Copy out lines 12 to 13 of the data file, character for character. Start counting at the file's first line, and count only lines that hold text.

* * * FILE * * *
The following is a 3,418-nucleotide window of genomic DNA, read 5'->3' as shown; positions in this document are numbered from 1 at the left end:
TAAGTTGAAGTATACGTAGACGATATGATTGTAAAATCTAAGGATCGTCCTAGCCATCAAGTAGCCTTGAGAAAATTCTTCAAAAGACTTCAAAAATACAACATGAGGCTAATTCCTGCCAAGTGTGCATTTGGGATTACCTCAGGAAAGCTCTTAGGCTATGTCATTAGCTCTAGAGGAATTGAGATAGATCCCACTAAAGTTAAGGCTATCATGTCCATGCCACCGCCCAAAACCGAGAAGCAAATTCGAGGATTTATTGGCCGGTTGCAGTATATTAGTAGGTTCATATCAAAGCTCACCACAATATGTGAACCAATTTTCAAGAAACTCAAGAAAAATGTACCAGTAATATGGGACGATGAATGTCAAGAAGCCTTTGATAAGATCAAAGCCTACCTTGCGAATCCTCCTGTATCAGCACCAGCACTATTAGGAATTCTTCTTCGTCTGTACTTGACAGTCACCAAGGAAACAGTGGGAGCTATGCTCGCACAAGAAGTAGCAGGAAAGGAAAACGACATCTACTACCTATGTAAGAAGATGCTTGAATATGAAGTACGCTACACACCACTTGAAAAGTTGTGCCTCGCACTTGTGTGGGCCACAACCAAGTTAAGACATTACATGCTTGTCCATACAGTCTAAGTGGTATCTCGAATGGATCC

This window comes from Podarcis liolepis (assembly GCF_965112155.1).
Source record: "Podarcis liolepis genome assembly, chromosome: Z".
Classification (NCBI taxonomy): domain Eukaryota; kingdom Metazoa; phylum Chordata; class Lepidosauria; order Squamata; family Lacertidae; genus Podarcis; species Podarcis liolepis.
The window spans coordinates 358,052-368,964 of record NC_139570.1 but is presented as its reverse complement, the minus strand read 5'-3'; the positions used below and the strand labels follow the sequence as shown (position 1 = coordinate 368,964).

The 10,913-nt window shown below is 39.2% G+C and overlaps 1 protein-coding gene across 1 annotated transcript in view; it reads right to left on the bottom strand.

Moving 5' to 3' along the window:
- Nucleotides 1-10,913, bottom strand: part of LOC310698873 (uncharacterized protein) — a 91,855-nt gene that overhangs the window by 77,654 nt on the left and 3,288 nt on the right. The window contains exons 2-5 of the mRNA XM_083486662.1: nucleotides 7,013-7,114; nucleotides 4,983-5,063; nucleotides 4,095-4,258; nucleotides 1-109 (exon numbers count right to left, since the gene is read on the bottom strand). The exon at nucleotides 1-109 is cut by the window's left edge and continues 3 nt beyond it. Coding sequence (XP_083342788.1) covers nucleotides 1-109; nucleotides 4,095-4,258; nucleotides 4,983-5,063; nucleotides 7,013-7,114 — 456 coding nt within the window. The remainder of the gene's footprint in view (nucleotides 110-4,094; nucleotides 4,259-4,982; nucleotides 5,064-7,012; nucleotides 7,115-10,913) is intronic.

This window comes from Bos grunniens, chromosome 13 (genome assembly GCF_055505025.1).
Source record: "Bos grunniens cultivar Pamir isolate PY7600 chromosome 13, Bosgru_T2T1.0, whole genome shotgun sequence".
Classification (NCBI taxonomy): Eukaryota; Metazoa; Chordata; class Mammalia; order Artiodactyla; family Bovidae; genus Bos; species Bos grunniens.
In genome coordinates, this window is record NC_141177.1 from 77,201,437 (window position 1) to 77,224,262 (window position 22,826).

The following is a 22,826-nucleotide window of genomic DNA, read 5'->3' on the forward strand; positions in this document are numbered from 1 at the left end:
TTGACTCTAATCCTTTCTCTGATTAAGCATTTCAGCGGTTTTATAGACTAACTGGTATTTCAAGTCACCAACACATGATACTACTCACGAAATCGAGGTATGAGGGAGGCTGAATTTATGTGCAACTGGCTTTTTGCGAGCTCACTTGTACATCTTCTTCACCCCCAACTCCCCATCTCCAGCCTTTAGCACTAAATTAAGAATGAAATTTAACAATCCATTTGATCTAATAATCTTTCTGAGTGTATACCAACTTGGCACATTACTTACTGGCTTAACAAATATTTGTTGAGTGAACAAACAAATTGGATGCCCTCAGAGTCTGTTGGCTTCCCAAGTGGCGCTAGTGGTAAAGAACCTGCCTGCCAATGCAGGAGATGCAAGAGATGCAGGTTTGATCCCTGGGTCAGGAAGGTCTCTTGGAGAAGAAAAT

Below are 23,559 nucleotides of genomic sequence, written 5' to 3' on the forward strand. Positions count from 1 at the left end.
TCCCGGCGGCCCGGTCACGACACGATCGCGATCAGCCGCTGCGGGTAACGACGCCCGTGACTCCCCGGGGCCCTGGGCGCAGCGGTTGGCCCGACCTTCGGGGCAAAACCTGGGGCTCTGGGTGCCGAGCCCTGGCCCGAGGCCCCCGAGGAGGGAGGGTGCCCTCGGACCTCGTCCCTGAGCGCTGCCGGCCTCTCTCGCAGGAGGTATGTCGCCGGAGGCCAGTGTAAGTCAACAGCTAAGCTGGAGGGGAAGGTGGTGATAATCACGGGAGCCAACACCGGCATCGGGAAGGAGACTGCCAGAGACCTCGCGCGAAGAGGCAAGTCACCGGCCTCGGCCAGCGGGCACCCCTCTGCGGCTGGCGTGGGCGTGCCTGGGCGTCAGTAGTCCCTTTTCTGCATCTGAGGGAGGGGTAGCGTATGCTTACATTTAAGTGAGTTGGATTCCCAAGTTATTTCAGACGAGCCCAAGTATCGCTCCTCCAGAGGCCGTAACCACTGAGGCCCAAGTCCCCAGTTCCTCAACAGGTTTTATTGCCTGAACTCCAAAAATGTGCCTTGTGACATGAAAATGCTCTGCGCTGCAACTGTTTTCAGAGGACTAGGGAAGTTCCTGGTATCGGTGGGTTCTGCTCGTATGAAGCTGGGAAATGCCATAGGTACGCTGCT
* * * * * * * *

Classification (NCBI taxonomy): Eukaryota; Metazoa; Chordata; class Mammalia; order Artiodactyla; family Bovidae; genus Bos; species Bos grunniens.
In genome coordinates, this window is record NC_141177.1 from 77,201,437 (window position 1) to 77,224,262 (window position 22,826).